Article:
Although regulating certain cryptocurrencies would be difficult, it’s not hard to look at the glut of new cryptocurrencies and blockchain marketing schemes and see the benefits of limitations. The expansion of blockchain into new areas also invites new regulations or running afoul of existing law. If it were used to track medical records, for example, it’d immediately become bound by existing laws in many countries across the globe.
“The whole attention to blockchain technology is a little bit premature, and the size of it brings a lot of pressure, and that’s why some things are starting to crack and some things might not seem rational,” Pikelis told us. “It will take some time for people who don’t have the tech savvyness and technical knowledge to be able to fully trust smart contracts and blockchain technology.”
We are starting to see the early signs of that, and as HashFlare told Digital Trends recently, the first steps will likely be know your customer (KYC) rules designed to prevent money laundering.
That’s unlikely to please those who have enjoyed operating on the fringes of society with anonymous cryptocurrency wallets and relative impunity from governing and regulatory bodies.
However, as with any new and exciting frontier technology, if blockchain wants to see more mainstream adoption, simplification of interaction and some form of remediation may be necessary – and that means governance.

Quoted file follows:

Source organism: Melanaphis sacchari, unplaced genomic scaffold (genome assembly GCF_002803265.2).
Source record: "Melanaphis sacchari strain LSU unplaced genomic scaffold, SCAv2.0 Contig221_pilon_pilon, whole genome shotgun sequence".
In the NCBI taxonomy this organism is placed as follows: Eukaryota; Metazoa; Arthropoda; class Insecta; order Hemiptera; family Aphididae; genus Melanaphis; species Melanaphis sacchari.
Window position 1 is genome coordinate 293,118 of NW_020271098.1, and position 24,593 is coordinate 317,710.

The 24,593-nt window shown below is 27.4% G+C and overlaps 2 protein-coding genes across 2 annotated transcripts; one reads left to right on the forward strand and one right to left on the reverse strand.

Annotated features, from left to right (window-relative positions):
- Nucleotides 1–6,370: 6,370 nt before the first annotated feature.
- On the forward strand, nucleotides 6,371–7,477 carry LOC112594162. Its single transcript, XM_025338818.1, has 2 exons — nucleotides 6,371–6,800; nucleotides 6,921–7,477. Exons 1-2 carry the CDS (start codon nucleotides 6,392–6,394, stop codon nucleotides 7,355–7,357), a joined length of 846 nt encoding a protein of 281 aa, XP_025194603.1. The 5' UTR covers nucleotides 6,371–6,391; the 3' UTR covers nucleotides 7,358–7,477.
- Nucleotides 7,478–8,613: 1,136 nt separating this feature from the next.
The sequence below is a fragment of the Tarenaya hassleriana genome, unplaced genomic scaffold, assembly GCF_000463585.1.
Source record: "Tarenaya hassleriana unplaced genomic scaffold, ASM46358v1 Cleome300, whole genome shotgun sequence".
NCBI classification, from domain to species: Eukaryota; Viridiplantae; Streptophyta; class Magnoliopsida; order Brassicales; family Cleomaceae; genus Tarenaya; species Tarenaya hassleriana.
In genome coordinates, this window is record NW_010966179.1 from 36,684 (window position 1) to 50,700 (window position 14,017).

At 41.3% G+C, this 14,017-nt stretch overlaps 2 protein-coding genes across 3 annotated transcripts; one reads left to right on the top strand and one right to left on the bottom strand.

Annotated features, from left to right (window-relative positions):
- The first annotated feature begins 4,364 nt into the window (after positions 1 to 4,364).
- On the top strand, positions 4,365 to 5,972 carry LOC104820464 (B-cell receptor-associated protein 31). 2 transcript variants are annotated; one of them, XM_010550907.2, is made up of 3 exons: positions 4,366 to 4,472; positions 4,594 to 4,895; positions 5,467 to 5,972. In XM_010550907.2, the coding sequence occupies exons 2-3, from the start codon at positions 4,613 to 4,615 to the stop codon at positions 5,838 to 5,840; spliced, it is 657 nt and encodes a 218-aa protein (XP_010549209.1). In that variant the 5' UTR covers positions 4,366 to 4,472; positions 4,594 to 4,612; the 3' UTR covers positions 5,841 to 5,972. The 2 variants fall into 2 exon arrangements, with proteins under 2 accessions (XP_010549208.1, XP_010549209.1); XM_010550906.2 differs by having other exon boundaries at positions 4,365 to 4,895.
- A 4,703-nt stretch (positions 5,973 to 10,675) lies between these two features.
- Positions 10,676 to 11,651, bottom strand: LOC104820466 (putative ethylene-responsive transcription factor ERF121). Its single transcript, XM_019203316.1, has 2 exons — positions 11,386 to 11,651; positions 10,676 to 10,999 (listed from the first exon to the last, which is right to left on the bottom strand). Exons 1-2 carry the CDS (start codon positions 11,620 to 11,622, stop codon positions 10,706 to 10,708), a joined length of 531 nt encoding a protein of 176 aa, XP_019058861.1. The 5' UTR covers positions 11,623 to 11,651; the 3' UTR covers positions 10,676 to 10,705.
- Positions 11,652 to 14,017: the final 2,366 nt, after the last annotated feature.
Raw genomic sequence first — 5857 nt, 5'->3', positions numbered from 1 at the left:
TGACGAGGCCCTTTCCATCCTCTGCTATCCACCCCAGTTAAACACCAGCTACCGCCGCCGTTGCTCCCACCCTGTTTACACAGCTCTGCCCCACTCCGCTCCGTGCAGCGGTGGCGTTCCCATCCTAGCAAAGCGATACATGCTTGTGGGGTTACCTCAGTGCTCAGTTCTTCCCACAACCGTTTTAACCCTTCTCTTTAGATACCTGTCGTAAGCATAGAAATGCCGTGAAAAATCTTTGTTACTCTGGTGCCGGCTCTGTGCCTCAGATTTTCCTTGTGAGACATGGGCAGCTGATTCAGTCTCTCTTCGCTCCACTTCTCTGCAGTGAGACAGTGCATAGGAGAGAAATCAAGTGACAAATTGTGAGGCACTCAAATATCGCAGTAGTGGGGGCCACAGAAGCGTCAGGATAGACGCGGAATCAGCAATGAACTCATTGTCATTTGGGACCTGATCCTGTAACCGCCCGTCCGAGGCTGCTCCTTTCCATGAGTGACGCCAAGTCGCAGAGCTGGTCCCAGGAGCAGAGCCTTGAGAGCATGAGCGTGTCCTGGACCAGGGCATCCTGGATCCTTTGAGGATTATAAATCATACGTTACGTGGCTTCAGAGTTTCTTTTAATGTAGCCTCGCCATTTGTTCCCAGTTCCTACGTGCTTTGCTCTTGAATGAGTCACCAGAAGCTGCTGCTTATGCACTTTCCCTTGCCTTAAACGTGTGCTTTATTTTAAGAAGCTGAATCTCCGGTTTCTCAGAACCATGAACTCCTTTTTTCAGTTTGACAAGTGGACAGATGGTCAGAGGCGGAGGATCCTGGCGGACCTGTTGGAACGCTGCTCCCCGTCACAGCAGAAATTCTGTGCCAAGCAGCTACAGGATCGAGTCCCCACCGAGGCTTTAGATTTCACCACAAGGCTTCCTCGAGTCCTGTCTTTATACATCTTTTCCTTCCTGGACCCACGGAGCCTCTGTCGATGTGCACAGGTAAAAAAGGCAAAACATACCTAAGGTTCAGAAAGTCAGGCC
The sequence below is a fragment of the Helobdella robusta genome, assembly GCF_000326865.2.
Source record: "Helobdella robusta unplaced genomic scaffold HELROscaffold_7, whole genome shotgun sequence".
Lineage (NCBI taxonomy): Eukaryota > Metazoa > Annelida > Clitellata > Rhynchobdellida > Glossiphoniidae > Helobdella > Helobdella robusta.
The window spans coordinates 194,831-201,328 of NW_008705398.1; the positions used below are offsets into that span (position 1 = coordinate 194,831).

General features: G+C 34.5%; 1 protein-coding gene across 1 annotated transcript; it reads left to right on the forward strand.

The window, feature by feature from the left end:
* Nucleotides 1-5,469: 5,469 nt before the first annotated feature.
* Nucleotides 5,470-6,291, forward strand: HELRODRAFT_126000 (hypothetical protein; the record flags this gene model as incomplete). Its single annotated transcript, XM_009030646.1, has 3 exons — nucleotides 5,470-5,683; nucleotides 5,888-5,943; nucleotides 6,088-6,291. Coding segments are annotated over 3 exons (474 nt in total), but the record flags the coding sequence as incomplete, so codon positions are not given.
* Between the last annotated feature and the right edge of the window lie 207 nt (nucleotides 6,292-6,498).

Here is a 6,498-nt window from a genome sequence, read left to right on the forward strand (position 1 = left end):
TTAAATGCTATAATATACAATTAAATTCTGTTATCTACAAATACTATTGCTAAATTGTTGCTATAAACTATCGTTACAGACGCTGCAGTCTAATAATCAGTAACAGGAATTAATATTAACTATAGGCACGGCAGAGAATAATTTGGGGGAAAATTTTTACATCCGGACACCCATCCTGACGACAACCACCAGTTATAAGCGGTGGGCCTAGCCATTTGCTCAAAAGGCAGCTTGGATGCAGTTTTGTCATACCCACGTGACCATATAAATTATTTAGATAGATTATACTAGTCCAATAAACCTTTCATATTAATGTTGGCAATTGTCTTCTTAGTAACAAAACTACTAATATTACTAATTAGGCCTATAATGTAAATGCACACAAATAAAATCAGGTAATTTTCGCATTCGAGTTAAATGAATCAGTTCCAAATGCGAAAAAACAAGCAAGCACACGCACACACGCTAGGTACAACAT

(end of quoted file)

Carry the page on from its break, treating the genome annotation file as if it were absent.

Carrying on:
That won’t solve everything though. Blockchain technology, by its very, distributed nature. That’s a strength in some cases, but also it hard to blockchain to handle some problems centralized systems have been designed from the ground up to achieve.
It seems likely that much, like the early days of the internet, some of the largest and most impactful blockchain platforms will one day become mainstays in everyday society. If that analogy if followed to its conclusion, though, it also means hoards of others will fall by the wayside to leave only the most useful and versatile standing. Blockchain is not a miracle cure for every technological ill and, as recent history has shown, powerful innovations come with unintended consequences.